1 September 2021
Herman Miller Increases Use of Ocean-bound Plastic with Aeron Chair
The Aeron Chair Portfolio, including new colourway Onyx Ultra Matte, and other product and packaging solutions will incorporate mismanaged plastic waste found near waterways as part of the company’s commitment to use 50 per cent recycled content in all materials by 2030.
Today, Herman Miller (NASDAQ;MLHR) announced that its entire portfolio of Aeron Chairs will contain ocean-bound plastic, including a new colour, Onyx Ultra Matte, which contains up to 1.13 kg of mismanaged plastic waste found near waterways per chair. These material changes in the Aeron Portfolio specifically are projected to save the ocean from over 136 tonnes of plastic annually – equal to approximately 15 million single-use plastic water bottles1.
The updates are part of Herman Miller’s membership in NextWave Plastics, its ongoing commitment to sustainability, and its long-term goal to increase recycled content to at least 50 per cent including the use of ocean-bound plastic across all material the company uses by 2030.
Aeron is the latest in a growing list of products Herman Miller has re-engineered using ocean-bound plastic. The effort also includes parts of the recently launched OE1 Workplace Collection, the Sayl Chair in Europe, utility trays as part of pedestal units, and its latest textile collection, Revenio, which is made of 100 per cent recycled materials and includes a biodegradable polyester. The company is also reducing its footprint by adding ocean-bound plastic to returnable shipping crates that send seating parts to and from suppliers and poly bags used to keep products safe during transit.
“Every year, an estimated eight million tons of plastic enter the ocean. This is roughly equivalent to dumping a garbage truck full of plastic into the ocean every minute,” said Gabe Wing, Herman Miller’s Director of Sustainability. “We joined NextWave to play an active role in taking on the ocean plastic problem and cast a wide net for opportunities to incorporate ocean-bound plastic across our global operations. We’re proud of the progress we’ve already made with packaging and textiles and are eager to continue doing our part in preventing harmful plastic from reaching our oceans by adding it to the iconic Aeron Chair.”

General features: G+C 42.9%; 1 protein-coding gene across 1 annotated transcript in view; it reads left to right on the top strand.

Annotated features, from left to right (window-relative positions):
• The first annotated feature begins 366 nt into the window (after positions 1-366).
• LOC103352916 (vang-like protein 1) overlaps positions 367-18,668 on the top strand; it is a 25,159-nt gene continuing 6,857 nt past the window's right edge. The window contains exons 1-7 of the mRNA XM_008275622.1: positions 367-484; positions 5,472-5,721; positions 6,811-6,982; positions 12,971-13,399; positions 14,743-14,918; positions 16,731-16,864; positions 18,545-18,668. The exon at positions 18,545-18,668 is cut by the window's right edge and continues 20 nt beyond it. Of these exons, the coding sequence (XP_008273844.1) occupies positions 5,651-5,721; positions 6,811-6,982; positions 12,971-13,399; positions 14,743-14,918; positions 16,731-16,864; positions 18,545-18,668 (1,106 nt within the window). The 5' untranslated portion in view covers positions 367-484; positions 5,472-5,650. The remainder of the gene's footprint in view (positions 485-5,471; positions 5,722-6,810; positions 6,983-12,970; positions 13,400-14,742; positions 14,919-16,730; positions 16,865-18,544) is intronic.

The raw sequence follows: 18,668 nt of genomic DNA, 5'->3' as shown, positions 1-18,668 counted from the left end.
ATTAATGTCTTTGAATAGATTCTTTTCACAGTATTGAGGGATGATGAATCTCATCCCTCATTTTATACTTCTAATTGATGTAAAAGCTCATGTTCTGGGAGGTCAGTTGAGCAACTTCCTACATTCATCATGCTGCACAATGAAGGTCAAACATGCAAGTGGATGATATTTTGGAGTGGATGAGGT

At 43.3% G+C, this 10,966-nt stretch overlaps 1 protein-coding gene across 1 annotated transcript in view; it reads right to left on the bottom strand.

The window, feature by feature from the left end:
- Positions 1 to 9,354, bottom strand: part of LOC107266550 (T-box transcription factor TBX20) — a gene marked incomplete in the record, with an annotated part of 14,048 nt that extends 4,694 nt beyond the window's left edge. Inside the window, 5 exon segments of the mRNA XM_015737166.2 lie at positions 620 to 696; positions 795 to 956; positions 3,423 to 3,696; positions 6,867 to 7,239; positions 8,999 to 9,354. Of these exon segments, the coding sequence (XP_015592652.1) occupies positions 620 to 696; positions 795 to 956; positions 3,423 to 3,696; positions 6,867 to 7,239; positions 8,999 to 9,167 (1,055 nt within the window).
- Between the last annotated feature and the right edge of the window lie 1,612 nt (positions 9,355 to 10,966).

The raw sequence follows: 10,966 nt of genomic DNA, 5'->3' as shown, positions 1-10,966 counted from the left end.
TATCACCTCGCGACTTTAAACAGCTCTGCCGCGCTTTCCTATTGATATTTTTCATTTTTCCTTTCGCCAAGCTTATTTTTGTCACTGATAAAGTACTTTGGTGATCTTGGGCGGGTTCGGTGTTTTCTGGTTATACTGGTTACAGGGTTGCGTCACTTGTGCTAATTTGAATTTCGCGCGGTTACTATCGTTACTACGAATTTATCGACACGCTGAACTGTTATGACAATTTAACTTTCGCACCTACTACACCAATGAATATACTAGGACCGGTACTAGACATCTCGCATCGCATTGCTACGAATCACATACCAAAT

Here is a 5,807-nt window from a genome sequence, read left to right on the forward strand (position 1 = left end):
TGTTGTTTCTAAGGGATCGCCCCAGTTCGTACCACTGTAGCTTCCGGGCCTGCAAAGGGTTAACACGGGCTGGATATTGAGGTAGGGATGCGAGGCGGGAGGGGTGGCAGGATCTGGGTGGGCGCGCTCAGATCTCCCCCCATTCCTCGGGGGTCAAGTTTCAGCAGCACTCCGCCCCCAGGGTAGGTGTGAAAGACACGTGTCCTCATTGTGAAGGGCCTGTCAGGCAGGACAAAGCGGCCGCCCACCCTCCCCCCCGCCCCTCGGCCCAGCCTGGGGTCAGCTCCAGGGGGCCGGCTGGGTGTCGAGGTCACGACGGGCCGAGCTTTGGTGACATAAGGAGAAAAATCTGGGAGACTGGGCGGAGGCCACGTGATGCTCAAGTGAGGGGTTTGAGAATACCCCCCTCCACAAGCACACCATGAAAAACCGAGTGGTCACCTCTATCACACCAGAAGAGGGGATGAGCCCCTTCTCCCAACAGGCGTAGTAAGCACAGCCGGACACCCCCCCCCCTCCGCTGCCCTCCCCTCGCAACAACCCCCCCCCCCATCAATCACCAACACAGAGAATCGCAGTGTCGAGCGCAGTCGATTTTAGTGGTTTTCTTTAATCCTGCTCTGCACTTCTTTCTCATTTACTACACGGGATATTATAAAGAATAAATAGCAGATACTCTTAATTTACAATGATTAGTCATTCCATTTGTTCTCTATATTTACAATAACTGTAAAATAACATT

By integrating ocean-bound plastic into all of these products and packaging solutions, Herman Miller estimates to divert up to 234 tonnes of plastic from the ocean annually, equal to preventing close to 400,000 plastic milk containers or up to 23 million plastic bottles from entering the ocean annually1.
Ocean-bound plastic is plastic material that has not yet found its way into the ocean and is classified as “mismanaged waste”. That is, plastic that is not being collected, is unlikely to be collected, and found within 50 kilometres of a coastline. Common examples of ocean-bound plastic include plastic bottles, jugs, caps and fishing gear.
When plastic waste builds up in coastal cities, suppliers work with local pickers to collect the plastic. Once collected, the material is ground, washed and pelletised. From there, it is sold to manufacturers who test and re-engineer the plastic to incorporate into products.
Ocean-bound Plastic Explainer Video
What is ocean-bound plastic and how does it work? View this video to see how Herman Miller is incorporating this plastic waste into our products and processes.
“On our current trajectory we are at risk of tripling the rate of new plastic entering the ocean every year. A critical strategy to disrupt that path is to demonstrate the value of ocean-bound plastic. In bringing the Aeron Chair made with ocean-bound plastic to market, Herman Miller is not only proving the commercial value of the material, but showcasing the power of collective action in developing ocean-bound plastic supply chains,” said Dune Ives, CEO of Lonely Whale. “Herman Miller, and all members of the NextWave Plastics consortium, are taking the necessary action – today – to make a positive impact for the ocean and for us all.”
The plastic used in Aeron is currently sourced from India and Indonesia, which are two of many locations where Herman Miller and other NextWave member companies are creating demand and establishing a supply chain for this material. By sourcing ocean-bound plastic from these areas, the companies are making both economic and social impact by supporting local communities and employing individuals who make a living collecting mismanaged waste near the shoreline.